Today, I help farmers properly diagnose plant disease and heal their sick plants, and I’m training others to be plant doctors too! Through the PlantWise program, supported by an international non-profit called CABI, I’ve helped train more than 140 agricultural extension staff to operate 89 Plant Clinics in 13 counties across Kenya. I’ve also jointly trained 45 farmers as Plant Nurses, who regularly visit farms, assist with plant examinations, and encourage farmers to use nearby plant clinics. Farmers can take their diseased plants to these clinics and receive guidance and expertise from plant doctors on how to best tackle their plant pest and disease problems.
It is incredibly fulfilling for me to see such progress, as farmers can now confidently diagnose and treat their plants. Instead of throwing out sick plants, farmers are able to fight crop losses and have the chance to adopt new farming practices that help them proactively boost their harvests and incomes.
During a recent training session, a female farmer exclaimed: “Now you have opened my eyes. I can tell the difference between insect pest and disease damage on plants! Now I’ll be able to use the right approaches to control the insects and pests on my farm. I’m going to share this information with my neighbors when I go back home! Asante sana, mwalimu – thank you very much, teacher!”
She was greeted by hearty laughter from the rest of the trainees, many of whom share the same feeling.
I live for such days. If more farmers can accurately identify pests and diseases early on, they can treat them with approaches that involve little to no pesticides and before the disease or pest threat spreads.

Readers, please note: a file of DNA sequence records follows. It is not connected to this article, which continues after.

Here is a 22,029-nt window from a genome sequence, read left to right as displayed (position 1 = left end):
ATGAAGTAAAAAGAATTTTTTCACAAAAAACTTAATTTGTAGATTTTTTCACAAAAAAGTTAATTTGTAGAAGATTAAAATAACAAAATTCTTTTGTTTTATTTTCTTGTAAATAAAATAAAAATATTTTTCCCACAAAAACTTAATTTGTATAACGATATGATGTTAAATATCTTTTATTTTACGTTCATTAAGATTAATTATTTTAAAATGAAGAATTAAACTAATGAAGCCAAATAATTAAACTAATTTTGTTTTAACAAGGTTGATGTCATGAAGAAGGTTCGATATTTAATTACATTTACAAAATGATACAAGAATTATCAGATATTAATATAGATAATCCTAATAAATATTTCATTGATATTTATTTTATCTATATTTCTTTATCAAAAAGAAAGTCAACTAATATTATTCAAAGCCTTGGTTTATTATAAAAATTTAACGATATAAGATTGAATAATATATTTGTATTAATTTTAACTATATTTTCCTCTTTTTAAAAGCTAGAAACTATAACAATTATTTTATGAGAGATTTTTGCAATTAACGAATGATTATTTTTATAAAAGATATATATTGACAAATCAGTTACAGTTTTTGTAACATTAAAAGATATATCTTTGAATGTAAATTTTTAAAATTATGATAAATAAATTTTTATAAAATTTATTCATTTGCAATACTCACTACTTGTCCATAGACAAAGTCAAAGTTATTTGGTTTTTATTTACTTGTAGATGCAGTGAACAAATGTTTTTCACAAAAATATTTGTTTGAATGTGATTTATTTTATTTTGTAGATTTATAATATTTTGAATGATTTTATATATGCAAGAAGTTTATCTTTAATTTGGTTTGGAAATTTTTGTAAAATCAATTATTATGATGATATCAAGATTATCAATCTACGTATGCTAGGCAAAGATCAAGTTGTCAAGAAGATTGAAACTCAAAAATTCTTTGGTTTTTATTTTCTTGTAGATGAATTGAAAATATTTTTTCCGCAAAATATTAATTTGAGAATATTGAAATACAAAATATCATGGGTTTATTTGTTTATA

Innovation In Action
One popular, effective and eco-friendly technology is a ‘mosquito net’ for plants. Developed with the Feed the Future Innovation Lab for Collaborative Research on Horticulture, the net reduces the need for pesticides and helps farmers protect against crop losses in fruit and vegetable production by acting as a visual barrier to pests like whiteflies, aphids and thrips, while also reducing the risk of pesticide residue.
Farmers who use the nets are enjoying higher and better-quality yields from crops such as cabbage, kale, tomatoes, and green beans.The list of benefits goes on and on: The nets help farmers produce more nutritious foods, optimize their water use, and provide more income to farmers. They’ve created tremendous market opportunities for smallholder farmers, particularly women.
I am proud to say that my dream of becoming a ‘doctor of plants’ has come true. I only wish that there were more like me in Kenya. As one of the few female plant doctors in my country, I’m passionate about training the next generation of plant doctors to narrow this deficit.
The concept of a plant doctor is relatively new in Kenya, but new plant diseases are increasing demand for scientists like me and our services to help stop threats to food security. I even advise my aunts, uncles and older sister on best farming practices and treatments for their crops, as they consult me regularly. It’s as if I’m a walking agricultural book for them! I’m glad that I can help.
I am doing my bit to help feed my village and my nation.